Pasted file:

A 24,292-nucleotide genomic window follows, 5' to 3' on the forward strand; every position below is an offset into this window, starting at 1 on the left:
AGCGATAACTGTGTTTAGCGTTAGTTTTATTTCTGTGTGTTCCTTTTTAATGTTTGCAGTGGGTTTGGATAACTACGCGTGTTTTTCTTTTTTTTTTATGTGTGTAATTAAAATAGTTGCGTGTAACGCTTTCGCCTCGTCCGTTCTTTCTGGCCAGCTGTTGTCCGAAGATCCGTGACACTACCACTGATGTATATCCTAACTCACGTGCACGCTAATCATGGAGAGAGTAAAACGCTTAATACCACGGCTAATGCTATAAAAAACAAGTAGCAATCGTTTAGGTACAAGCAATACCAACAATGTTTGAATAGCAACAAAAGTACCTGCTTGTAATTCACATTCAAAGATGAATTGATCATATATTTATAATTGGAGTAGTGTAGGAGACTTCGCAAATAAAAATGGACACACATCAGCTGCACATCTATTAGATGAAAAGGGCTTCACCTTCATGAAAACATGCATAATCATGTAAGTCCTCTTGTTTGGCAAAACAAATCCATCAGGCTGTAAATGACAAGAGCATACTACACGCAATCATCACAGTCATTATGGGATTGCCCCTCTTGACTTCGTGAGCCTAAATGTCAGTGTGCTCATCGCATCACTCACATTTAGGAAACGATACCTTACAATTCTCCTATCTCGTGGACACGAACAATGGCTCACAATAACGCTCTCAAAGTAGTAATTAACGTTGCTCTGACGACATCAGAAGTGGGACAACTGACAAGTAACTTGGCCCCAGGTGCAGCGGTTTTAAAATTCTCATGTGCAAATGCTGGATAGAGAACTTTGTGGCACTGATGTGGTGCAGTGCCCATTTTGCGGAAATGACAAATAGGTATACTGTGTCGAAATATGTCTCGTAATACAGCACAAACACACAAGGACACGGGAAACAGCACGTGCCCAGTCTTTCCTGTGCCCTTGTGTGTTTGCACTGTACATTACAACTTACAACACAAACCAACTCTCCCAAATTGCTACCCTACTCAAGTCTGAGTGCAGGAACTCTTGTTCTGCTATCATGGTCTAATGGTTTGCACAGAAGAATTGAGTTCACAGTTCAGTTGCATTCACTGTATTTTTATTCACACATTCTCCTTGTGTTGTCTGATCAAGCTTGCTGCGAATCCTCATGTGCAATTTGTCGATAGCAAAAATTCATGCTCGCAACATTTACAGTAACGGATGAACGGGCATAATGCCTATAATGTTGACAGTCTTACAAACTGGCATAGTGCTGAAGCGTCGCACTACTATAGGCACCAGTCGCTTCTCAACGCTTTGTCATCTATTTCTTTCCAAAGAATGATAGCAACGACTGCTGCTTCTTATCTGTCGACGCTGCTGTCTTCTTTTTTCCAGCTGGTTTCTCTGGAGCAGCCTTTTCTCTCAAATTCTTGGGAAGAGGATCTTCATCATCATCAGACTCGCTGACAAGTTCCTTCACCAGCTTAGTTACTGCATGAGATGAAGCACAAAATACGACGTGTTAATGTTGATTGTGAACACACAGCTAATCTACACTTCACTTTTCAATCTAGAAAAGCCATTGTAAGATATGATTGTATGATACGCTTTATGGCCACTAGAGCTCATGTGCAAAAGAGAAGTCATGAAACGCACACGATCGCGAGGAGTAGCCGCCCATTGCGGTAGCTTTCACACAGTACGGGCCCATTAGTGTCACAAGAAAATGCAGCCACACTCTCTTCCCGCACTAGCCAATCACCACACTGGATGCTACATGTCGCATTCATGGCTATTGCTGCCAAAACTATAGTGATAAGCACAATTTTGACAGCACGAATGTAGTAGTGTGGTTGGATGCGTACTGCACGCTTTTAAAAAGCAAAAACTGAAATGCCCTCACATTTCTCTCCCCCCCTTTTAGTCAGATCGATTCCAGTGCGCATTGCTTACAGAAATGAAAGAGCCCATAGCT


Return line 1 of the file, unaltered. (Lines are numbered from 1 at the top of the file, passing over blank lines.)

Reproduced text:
A 24,292-nucleotide genomic window follows, 5' to 3' on the forward strand; every position below is an offset into this window, starting at 1 on the left: